Given the convenience it provides, digital wallets have proven to be a natural breeding ground for super-apps in SEA, as seen in the cases of India’s Paytm and China’s AliPay. Both started off as a mobile payments platform. E-wallet payments in SEA were worth over USD22 billion in 2019 and are predicted to grow more than fivefold to exceed USD114 billion by 2025.

SEA has witnessed the mushrooming of digital wallets as a result of tap-and-go payments becoming the preferred choice of consumers. We expect the region to see a mega consolidation of digital wallet providers into few leading regional and local super-apps dominating the market. In the years to come, super-apps can tap on their vast databank to gain deeper insights on consumers’ payment needs and launch targeted payment services to reinforce their market position. However, data privacy will be top of mind for service providers to further boost the longevity of their offerings and the adoption of super-apps at scale. We anticipate an increase in the use of data security solutions by these players, such as multi-factor authentication and data encryption, to ensure the protection of users’ data.

As part of the super-app strategy, there will be a rise in partnerships between super-apps and service providers of different industries. In Thailand, LINE, a traditional messaging app, collaborated with local payment service, Rabbit, to allow consumers to pay for BTS skytrain fares. Financial service providers can leverage super-apps as new distribution channels, while super-apps can learn from the best practices of financial entities in security and consumer protection.Similarly, super-apps are well-positioned to enter partnerships with retailers to enable better payment experiences. In 2020, Singapore’s Cheers convenience store launched its first artificial-intelligence (AI) powered, unmanned and cashless store with automatic checkout for users with the Cheers SG app. In the future, the use of super-apps to enable similar frictionless experiences in stores will drive app stickiness.

The next step will extend beyond consumers as super-apps within SEA expand their future offerings to allow merchants on their platform make business-to-business (B2B) payments and more, for instance in meeting their supply chain needs. This will allow merchants to achieve end-to-end digitalisation with inbound and outbound digital payments.

Battle of the rails: Digitalisation-led interoperability and enhanced functionalities

Unified QR codes and the adoption of application programming interface (API) will be the priority of payment rails in the region as they seek to promote interoperability and enhance functionalities. Of the 10 countries in SEA, seven have implemented national QR code standards. The next step is to transition from static to dynamic QR codes to harness valuable consumer data. This allows merchants and payment providers to deep dive into upcoming trends and the payment behaviours of consumers, and in response, devise innovative payment solutions. On the commercial side, open banking APIs will bolster B2B payments in the region, disrupt traditional bank payment rails, and transform the way B2B payments are made today by allowing real time processing and exchange of rich messaging.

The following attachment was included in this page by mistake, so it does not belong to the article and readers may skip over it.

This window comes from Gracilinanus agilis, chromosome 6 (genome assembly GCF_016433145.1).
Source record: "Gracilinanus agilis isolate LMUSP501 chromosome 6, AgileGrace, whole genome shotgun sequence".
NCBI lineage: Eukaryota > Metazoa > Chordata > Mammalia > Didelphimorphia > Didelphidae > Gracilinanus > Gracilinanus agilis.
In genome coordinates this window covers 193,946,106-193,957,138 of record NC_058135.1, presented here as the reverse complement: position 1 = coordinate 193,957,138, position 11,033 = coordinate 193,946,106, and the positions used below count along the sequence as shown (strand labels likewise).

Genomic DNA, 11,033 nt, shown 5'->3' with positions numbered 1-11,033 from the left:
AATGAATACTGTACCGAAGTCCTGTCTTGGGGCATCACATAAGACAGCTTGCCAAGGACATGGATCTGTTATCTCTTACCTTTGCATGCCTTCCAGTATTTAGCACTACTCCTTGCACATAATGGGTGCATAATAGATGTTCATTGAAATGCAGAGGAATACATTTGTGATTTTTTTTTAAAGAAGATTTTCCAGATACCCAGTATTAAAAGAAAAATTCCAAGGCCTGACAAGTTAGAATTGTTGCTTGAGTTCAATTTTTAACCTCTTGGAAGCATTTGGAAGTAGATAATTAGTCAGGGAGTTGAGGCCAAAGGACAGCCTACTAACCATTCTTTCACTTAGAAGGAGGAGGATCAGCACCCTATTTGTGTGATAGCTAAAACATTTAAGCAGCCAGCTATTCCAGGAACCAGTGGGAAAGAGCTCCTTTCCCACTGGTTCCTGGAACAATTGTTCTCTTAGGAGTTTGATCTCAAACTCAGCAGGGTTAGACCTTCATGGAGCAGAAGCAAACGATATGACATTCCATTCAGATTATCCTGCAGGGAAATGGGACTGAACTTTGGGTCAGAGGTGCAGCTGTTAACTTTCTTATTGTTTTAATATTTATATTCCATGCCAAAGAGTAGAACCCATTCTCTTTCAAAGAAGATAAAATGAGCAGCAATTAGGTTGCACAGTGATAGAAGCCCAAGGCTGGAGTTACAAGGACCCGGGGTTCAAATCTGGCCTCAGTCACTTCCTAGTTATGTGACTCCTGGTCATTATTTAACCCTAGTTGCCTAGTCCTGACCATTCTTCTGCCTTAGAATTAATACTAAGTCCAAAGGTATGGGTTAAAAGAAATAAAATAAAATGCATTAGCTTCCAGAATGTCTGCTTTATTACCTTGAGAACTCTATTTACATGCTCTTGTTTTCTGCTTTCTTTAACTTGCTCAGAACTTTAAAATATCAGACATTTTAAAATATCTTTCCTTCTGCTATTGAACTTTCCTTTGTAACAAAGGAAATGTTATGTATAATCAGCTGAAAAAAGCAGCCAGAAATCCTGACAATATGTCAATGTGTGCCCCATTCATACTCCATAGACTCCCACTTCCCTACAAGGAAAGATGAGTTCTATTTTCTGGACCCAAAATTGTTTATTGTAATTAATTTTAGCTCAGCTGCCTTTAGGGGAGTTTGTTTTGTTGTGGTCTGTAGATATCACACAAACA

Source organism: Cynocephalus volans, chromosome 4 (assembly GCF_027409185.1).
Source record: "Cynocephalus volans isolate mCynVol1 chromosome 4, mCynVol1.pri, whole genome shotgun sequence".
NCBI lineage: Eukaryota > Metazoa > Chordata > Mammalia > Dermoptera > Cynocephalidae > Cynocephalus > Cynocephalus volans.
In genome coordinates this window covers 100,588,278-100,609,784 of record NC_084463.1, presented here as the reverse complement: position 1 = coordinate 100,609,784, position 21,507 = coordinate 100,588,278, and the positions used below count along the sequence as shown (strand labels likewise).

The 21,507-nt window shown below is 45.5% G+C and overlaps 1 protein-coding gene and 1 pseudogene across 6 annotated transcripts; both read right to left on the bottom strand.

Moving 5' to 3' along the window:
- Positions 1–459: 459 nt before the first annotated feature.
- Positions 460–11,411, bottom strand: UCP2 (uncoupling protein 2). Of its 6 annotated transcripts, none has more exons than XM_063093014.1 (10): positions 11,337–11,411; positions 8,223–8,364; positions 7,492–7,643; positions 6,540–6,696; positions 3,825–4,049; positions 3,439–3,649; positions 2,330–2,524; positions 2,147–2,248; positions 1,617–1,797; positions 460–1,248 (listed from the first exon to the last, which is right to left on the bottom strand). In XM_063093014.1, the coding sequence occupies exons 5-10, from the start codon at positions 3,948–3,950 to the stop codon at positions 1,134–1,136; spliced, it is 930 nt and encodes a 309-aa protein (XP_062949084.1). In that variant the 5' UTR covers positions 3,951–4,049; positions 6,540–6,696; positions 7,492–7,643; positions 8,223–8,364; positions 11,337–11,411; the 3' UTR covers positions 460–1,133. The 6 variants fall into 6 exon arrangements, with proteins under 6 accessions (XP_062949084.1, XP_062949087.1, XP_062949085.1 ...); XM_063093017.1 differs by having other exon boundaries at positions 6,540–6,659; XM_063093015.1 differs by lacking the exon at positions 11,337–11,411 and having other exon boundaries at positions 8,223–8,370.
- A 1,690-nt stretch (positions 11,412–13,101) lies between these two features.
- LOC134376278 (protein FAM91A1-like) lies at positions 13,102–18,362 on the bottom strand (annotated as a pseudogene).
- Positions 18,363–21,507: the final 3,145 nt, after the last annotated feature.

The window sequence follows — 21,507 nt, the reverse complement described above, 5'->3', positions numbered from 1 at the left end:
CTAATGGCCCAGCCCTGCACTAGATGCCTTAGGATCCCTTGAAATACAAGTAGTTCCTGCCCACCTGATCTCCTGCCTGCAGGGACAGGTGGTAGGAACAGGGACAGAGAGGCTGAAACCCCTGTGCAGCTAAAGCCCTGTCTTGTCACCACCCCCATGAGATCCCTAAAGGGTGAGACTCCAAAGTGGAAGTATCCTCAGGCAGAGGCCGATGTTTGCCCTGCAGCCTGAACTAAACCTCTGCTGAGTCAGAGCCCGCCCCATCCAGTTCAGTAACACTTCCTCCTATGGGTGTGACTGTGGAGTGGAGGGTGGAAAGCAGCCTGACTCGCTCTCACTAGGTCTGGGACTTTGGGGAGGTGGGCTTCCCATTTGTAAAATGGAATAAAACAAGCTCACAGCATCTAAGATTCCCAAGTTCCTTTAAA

Traditional rails are being disrupted by Buy Now, Pay Later (BNPL) solutions, a new age payment deferral and financing method that is expected to become the norm as providers land on a scalable and sustainable business model. Already in Singapore, 38% of the population use the service for everyday items (i.e. average ticket size $200-$300) and we foresee accelerated adoption of this trend amongst Millennials and Gen-Z consumers. The ability to easily set up a BNPL account and enjoy interest-free installments, unlike the case of traditional cards, suggests the anticipated shift from card usage to BNPL schemes. Leading retailers and e-commerce platforms in the region will adopt a white label BNPL solution, further contributing to an era of BNPL ubiquity. As BNPL gains dominance, their product offerings can extend beyond just retail to post-payment financing for SMEs, with the potential to disrupt SME finance, further promoting economic growth and inclusion.

Next generation domestic and regional rails will be a key challenger to traditional global payment rails in SEA as new providers with innovative solutions flood the region. Traditional rails will be forced to innovate and provide similar experiences at a competitive price point or risk being eliminated.

Cross-border payments: Real-time retail and commercial transactions

The rise in cross-border transactions and changing consumer behaviours towards e-payment and e-commerce have driven the expansion of the payments industry to offer convenience, ubiquity and safety to drive sustainable growth.